The Land Transportation Office (LTO) is reminding motorcycle delivery partner-riders (who work for courier services like Lalamove, GrabFood, Foodpanda, Angkas, etc.) to not only register their top boxes but to also make sure that they possess a valid professional driver’s license. Securing these requirements will help them avoid any trouble on the road, which may include penalty of up to PhP5,000.
The reminder comes from an LTO memorandum dated March 15, 2016, entitled “Guidelines on inspection and apprehension relative to motorcycle top boxes and saddlebags.” The memo explains that a “top box is a storage compartment fitted behind the seat of a motorcycle or scooter and is considered a motorcycle accessory.”
The memo further adds that any top box that is specifically designed for motorcycles and scooters and is approved by the Department of Trade and Industry (DTI) no longer needs to be inspected or registered and cannot be apprehended. It simply needs to be securely attached to the motorcycle and have a maximum capacity of two full-face helmets.
That being said, any top box that does not conform to the guidelines above needs to be registered with the LTO.
These include, but are not limited to: custom-made hard top boxes like those used by fast-food delivery services and soft bag boxes like those used by today’s partner riders. To conform with the LTO’s guidelines, these top boxes must be 2 feet x 2 feet x 2 feet (length, width, height) in size, must be securely attached to the motorcycle, and must not impede or obstruct the view of the rider of the road from the side mirrors.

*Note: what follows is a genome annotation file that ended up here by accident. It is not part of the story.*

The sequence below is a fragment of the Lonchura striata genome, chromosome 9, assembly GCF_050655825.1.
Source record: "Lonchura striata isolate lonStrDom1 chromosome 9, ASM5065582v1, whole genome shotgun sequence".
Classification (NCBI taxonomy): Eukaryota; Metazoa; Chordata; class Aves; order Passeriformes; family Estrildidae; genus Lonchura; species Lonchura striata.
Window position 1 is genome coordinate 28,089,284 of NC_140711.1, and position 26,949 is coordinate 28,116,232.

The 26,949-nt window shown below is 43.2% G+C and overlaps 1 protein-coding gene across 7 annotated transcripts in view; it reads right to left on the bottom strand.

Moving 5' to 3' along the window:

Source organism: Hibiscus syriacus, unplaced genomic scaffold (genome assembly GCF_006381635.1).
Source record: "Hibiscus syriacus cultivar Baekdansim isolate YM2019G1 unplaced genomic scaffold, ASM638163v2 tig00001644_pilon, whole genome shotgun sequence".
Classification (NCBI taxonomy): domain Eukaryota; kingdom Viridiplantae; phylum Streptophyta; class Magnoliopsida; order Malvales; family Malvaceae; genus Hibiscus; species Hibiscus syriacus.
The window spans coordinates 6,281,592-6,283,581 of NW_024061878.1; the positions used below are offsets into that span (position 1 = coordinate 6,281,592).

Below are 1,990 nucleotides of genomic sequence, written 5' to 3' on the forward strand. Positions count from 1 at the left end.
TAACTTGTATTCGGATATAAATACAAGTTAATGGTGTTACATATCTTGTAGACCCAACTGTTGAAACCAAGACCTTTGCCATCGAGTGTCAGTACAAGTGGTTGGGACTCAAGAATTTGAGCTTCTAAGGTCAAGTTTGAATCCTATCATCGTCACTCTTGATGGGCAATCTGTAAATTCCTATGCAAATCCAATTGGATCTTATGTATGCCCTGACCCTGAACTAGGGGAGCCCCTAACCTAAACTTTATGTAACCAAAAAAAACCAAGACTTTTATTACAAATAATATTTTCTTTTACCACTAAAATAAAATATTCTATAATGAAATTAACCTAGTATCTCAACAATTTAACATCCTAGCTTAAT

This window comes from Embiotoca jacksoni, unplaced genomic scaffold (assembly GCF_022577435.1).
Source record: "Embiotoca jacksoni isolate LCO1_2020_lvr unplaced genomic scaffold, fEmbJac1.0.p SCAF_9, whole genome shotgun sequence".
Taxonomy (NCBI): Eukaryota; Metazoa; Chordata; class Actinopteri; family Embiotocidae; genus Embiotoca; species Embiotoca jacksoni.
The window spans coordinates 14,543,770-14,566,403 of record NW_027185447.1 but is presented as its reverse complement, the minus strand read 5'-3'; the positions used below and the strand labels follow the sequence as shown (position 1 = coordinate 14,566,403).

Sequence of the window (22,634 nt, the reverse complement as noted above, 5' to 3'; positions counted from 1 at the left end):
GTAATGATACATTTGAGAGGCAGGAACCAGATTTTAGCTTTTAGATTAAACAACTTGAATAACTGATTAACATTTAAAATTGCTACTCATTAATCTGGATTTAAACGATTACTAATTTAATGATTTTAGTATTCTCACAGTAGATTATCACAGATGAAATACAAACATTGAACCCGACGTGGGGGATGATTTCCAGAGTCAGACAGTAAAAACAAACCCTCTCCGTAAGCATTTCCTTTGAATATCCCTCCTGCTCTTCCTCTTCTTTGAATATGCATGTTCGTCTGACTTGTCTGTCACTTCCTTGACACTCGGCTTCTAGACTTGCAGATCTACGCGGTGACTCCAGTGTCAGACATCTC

Custom-made top boxes that are not registered are subject to apprehension with a penalty of PhP5,000 pursuant to the Department of Transportation (DOTr, formerly DOTC) joint administrative order 2014-01 Sec. II-D.
Additionally, on top of the aforementioned rule above, motorcycle riders who work as couriers must also possess a valid PROFESSIONAL driver’s license, since riding their motorcycles is their source of income.
Under Republic Act 4136 or the Land Transportation and Code, Article II Section 3 E, the law states that a “professional driver” shall mean every and any driver hired or paid for driving or operating a motor vehicle, whether for private use or for hire to the public (PUV).
Due to the ongoing pandemic, some courier services have relaxed their policies concerning the qualification of its partner-riders, particularly with the professional driver’s license requirement. They are advised, however, to immediately apply for a professional driver’s license once their nearest LTO office resumes operations.
Source: Sun Star Davao